Why Bruce Jenner Can Now Safely Break the Law in Birmingham, England

bruce jenner
Joel Mark/STAR MAX/IPx (AP)

As you’re probably aware, West Midlands Police — in a very tight field arguably the most politically correct of all Britain’s police departments — has refused to make public the details of its most-wanted criminals on the grounds that their “right to privacy” might be jeopardised.

So, apart from protecting the unalienable rights of rape and murder suspects to go about their business in anonymity, schmoozing Islamists and giving their staff taxpayer-funded holidays in Spanish resorts, where exactly do West Midlands Police’s priorities lie these days?

Happily, their website has an answer.

Here you’ll find the heartwarming story of PC Al Smith, hailed as the very model of a modern policeman for his invaluable work in “tackling trans-gender hate crime”.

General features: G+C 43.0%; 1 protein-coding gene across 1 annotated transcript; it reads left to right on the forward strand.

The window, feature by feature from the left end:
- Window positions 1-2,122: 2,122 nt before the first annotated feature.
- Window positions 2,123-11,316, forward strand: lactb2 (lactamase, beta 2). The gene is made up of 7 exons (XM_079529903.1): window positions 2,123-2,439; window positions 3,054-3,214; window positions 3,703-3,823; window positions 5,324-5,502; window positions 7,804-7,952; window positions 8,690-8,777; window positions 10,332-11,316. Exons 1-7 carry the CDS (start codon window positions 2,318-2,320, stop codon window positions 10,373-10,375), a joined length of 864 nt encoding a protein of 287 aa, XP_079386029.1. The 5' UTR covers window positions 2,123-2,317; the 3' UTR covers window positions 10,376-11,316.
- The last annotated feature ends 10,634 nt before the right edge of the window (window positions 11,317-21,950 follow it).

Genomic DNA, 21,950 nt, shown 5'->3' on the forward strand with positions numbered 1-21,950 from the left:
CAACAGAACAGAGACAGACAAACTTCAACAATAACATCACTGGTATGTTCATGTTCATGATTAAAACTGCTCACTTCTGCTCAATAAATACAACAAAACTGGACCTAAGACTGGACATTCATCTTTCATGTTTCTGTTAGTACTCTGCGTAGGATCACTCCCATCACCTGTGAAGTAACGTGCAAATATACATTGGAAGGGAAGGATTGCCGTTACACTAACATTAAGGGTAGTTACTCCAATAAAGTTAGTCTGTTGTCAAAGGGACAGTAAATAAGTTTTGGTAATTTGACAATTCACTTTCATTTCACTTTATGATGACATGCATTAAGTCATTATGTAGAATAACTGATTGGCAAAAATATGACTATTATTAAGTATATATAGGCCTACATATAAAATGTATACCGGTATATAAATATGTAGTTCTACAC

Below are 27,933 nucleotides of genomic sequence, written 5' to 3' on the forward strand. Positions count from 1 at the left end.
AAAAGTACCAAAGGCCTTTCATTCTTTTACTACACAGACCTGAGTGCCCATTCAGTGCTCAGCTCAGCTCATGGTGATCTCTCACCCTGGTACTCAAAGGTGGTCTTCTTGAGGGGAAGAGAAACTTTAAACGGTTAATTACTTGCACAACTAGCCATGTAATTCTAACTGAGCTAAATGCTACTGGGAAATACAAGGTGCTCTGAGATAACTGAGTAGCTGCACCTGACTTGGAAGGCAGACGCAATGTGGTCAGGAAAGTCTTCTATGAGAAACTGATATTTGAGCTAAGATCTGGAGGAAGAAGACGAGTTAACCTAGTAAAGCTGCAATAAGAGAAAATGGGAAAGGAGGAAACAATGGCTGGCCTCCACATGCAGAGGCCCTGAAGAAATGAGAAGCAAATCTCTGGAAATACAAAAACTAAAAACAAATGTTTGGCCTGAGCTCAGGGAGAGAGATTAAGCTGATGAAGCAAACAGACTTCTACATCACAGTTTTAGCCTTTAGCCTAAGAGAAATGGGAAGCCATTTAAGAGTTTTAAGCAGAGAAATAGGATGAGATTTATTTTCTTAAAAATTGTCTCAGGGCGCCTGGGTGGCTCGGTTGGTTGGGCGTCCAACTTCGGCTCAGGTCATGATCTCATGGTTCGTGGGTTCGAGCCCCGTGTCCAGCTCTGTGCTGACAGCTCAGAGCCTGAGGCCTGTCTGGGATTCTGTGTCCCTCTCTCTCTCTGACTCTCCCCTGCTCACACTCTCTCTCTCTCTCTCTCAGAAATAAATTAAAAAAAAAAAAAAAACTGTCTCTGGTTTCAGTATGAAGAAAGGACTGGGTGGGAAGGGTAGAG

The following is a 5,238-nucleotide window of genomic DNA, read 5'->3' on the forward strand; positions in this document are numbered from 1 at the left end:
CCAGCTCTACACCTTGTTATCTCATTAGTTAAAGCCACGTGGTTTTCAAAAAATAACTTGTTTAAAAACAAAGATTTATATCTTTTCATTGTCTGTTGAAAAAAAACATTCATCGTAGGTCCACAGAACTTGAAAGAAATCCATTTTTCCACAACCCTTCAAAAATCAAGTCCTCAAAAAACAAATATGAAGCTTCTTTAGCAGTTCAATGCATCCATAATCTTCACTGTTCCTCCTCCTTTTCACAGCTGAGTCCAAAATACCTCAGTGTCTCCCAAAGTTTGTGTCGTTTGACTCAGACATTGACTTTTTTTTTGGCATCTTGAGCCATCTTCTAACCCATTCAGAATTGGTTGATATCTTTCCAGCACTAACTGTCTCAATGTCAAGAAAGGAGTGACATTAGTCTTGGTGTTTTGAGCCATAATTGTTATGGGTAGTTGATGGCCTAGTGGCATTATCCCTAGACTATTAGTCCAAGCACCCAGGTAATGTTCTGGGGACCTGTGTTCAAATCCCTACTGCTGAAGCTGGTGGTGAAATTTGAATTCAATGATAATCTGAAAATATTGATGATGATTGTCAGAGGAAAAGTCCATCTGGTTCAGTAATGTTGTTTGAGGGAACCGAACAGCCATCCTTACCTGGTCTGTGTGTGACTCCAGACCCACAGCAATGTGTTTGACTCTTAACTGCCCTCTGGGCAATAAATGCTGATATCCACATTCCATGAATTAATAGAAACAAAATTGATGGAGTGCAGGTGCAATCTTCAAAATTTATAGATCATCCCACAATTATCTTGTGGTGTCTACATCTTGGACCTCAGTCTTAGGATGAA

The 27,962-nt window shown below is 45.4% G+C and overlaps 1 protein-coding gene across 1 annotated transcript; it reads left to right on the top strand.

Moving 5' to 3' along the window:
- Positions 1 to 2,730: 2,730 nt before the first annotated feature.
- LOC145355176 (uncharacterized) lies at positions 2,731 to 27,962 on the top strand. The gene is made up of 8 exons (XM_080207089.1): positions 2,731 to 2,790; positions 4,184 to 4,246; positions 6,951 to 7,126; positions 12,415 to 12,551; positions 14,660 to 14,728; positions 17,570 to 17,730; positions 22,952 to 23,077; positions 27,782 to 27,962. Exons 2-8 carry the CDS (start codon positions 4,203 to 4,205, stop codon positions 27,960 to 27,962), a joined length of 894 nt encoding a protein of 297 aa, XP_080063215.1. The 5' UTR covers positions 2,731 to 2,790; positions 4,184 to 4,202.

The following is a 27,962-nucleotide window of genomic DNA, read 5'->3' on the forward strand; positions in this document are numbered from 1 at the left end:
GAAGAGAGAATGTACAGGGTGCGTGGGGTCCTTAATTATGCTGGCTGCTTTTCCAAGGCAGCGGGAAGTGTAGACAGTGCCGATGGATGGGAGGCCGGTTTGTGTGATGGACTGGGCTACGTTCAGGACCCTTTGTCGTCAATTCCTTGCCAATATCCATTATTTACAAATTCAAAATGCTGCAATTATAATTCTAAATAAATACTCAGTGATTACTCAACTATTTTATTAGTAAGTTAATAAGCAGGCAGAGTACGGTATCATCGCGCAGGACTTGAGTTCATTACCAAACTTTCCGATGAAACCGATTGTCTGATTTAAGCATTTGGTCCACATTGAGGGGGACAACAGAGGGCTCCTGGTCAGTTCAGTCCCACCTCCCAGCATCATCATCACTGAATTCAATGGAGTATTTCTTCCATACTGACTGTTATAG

Inspired by their own experiences, PC Al Smith – responsible for hunting down paedophiles as part of the force’s cutting edge Online Child Sexual Exploitation Team – has changed a piece of law known as the Police and Criminal Evidence Act 1984 (PACE) to ensure transgendered detainees are treated as the gender they identify with rather than the gender they were given at birth.

(Are you as discomfited as I am by that awkward, non-gender specific use of the word “their”? It rather calls to mind that demon-possessed character in the New Testament: “My name is Legion for we are many”).

Anyway, I suppose if nothing else, this will be thrilling news for all those tens, if not dozens, of trans-gender people who ever find themselves pondering criminal acts in the West Midlands region. I’m not sure whether former Olympian and Kardashian Bruce Jenner has any plans to go shoplifting in Birmingham (England, that is, not Alabama) in the near future but should he do so and he finds himself seized by the long arm of the law, he can rest easy. The arresting officer will most definitely call him Caitlyn.




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